Habituation and Behavioral Learning in Animals

Learning is the adaptive change in behavior resulting from past experience. Learned behavior is acquired during the lifetime of the animal or individual as a result of constant experience which is characterized by flexibility. This means that what is learned may vary from one individual to the other and the resulting behavior can be modified or changed if the environment changes. Learning can be classified into five categories:– habituation, associative learning, insight learning, imprinting, exploratory learning

Habituation: If an animal is subjected to repeated stimulation, it may gradually cease to respond to that stimulus. If the stimulus is not harmful the animal gradually learns not to react to them. Most of the time, it may become somewhat difficult to determine whether the decline in an animal’s response is caused by synaptic accommodation or adaptation of the receptors. It should be noted that speaking strictly on technical terms, the adaptation by the receptors in this case is not regarded as habituation even though it may appear remarkably similar to it. Generally, habituation, once established, lasts longer than sensory adaptation.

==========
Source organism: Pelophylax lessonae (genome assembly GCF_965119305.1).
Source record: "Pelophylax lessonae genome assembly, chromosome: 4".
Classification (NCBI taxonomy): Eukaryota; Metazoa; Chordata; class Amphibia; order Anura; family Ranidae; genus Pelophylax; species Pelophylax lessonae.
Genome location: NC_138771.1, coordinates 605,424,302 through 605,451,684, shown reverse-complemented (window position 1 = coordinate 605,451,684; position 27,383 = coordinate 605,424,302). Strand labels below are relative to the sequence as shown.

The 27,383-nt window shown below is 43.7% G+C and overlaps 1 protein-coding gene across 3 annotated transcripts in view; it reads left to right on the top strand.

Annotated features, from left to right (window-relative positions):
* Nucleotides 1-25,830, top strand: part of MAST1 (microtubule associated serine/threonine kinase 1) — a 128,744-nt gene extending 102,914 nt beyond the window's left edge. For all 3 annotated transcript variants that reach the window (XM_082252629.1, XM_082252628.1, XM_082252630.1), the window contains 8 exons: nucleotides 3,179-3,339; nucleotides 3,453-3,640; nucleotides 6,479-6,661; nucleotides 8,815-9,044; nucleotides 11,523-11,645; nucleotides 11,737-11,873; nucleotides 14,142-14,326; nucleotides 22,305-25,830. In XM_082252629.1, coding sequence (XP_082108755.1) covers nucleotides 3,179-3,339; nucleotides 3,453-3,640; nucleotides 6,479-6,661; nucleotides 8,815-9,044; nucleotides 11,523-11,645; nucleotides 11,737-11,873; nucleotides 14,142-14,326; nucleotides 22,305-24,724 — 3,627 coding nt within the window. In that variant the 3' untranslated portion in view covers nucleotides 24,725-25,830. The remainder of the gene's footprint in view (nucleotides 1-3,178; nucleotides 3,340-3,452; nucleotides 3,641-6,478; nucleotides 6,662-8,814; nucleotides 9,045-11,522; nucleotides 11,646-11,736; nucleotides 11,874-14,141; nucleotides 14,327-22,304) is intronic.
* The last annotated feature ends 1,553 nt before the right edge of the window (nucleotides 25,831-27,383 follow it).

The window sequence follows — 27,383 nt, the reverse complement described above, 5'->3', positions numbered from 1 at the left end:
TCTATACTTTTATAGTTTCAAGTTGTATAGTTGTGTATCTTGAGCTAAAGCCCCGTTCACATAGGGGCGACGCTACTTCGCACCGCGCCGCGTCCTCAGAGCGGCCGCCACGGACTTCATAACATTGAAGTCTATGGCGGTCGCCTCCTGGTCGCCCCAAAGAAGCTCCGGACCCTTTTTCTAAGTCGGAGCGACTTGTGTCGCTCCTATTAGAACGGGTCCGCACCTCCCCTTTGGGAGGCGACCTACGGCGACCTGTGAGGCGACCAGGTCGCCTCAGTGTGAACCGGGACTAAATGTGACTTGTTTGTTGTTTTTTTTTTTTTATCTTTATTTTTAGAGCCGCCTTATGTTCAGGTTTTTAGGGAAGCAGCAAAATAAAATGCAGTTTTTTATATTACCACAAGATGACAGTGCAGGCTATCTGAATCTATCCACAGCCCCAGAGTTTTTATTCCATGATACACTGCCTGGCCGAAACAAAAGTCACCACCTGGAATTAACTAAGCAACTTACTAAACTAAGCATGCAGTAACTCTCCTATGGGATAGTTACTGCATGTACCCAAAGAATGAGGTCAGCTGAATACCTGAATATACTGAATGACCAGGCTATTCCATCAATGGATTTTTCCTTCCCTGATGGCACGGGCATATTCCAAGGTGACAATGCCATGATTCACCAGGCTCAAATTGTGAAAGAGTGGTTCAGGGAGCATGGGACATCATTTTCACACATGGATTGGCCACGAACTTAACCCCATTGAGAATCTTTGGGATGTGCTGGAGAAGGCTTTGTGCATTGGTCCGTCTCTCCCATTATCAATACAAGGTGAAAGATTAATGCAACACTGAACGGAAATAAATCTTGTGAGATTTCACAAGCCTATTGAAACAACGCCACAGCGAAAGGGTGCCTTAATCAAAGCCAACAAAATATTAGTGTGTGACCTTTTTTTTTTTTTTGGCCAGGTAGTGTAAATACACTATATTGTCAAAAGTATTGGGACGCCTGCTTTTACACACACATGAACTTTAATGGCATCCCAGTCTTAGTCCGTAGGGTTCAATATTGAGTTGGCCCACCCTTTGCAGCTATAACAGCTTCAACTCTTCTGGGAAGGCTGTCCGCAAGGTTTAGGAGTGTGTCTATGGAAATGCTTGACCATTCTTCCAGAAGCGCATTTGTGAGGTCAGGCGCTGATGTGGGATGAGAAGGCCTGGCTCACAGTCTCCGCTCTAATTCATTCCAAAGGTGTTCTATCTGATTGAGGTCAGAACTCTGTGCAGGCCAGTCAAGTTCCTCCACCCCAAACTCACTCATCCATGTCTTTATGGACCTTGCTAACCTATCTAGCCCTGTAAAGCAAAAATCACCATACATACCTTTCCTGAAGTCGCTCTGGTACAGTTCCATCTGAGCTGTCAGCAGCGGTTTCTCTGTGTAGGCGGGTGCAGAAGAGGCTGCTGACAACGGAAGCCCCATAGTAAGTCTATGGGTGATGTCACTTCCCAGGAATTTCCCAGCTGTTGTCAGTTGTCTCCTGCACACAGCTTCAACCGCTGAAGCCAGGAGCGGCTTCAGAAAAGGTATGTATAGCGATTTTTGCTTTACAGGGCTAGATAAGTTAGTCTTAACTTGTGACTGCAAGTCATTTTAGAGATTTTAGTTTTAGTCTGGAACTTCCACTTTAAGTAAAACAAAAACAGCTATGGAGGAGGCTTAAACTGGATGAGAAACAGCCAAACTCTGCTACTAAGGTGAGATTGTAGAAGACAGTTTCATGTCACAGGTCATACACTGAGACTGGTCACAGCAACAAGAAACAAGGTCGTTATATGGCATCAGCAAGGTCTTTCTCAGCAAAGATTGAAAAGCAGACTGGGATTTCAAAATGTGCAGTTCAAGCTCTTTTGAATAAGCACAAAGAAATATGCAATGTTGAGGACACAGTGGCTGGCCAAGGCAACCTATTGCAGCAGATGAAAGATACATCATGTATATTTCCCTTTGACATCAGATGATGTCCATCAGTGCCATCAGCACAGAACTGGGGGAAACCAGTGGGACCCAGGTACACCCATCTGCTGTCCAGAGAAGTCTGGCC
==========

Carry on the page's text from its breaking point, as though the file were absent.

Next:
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peacock photo
Peacock learning by habituation

A good example of habituation can be seen in the escape response of the peacock worm Sabella which can be easily observed in a sea water aquarium. These worms usually jerk back or retract into their tubes when touched, which is a rapid response mediated by a giant axon in the ventral nerve cord. If for instance, a tentacle is repeatedly stimulated the worm quickly stops reacting even though it may continue to make some slow body movements. It will get to a time when these movements also cease completely.

That adaptation of the touch receptors is not involved can be shown by stimulating another region of the tentacle. If the waning of the response was due to sensory adaptation, shifting the point of stimulation should consequently renew the response. But it does not. We can therefore safely conclude that a synaptic block has occurred somewhere in the reflex, possibly between the afferent nerves in the tentacle and the giant fibre in the nerve cord.

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